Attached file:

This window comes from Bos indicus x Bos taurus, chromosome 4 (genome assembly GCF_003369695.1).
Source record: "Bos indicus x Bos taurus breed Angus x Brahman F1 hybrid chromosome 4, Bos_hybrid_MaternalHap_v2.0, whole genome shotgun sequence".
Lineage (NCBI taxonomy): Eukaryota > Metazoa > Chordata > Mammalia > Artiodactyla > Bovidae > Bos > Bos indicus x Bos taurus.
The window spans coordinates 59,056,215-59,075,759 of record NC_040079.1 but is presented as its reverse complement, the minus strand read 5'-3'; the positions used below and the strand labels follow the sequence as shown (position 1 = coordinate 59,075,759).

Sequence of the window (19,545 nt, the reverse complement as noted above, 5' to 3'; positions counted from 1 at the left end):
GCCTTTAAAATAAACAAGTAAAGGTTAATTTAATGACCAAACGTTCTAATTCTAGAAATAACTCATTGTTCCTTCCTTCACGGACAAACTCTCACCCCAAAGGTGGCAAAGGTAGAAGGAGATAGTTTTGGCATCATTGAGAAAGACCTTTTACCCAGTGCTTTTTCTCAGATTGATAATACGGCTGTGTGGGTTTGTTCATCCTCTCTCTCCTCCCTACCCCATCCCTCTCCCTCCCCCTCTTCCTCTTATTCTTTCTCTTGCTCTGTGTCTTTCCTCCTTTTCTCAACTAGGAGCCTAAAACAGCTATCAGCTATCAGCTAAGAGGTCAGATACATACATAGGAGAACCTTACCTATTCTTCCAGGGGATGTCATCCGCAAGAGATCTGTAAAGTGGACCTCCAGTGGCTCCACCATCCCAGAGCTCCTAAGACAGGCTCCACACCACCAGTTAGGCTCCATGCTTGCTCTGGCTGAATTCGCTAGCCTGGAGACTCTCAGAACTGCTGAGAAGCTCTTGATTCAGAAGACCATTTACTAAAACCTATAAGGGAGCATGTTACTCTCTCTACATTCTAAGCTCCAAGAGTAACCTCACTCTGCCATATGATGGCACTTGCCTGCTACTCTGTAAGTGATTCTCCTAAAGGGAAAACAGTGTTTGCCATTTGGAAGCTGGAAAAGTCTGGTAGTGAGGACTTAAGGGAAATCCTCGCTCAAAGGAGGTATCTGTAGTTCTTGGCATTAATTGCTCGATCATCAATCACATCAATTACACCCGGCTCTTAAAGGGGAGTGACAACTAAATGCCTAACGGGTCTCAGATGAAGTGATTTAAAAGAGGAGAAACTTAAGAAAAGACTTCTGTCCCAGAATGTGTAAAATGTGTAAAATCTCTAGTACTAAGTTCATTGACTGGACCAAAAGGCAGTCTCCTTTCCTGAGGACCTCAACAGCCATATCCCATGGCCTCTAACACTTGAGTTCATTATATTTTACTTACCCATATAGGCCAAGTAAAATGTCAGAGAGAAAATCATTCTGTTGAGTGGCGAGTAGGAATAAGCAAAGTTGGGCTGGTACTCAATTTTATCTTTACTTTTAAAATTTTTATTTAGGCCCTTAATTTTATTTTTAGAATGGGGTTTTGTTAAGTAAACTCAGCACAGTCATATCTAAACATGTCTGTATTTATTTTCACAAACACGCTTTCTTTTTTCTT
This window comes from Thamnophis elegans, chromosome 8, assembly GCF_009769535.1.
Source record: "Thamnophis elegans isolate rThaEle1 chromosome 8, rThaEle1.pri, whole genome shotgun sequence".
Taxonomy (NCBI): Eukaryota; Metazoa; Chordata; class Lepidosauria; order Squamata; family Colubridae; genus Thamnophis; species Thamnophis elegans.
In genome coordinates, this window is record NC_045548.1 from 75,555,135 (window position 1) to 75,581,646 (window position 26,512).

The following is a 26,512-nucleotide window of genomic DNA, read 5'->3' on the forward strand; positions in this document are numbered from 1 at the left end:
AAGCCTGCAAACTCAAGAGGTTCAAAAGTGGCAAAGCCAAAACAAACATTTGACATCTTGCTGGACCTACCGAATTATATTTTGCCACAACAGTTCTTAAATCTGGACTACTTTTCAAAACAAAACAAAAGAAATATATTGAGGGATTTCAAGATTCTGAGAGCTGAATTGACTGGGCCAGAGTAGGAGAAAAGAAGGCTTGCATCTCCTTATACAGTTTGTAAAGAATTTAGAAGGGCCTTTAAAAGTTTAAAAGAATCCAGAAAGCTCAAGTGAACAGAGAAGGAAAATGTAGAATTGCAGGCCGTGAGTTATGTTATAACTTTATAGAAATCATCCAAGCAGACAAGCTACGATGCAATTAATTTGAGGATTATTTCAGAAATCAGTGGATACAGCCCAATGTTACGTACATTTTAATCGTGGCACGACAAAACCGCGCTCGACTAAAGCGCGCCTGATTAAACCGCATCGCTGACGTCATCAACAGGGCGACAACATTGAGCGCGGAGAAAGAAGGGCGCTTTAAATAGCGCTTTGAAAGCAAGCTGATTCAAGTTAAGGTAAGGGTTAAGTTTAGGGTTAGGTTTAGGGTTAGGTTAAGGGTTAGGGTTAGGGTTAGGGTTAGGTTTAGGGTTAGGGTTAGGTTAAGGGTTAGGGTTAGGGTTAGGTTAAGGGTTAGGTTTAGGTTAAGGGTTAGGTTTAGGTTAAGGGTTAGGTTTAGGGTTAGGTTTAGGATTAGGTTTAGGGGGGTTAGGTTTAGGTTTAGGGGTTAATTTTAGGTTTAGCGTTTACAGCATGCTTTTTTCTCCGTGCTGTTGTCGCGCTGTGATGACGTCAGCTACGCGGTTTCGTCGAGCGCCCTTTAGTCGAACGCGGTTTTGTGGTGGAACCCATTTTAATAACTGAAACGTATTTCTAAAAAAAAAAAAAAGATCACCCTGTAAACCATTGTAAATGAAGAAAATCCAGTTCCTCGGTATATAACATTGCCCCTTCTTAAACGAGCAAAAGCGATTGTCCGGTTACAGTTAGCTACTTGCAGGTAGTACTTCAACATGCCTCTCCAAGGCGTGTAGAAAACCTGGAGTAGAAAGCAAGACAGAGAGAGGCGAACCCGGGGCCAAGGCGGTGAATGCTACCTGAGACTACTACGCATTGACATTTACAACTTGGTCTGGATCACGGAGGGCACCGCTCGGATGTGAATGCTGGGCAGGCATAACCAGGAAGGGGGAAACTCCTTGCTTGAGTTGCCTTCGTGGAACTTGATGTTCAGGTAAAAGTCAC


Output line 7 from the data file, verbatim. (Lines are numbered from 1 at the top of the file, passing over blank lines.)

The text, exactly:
This window comes from Thamnophis elegans, chromosome 8, assembly GCF_009769535.1.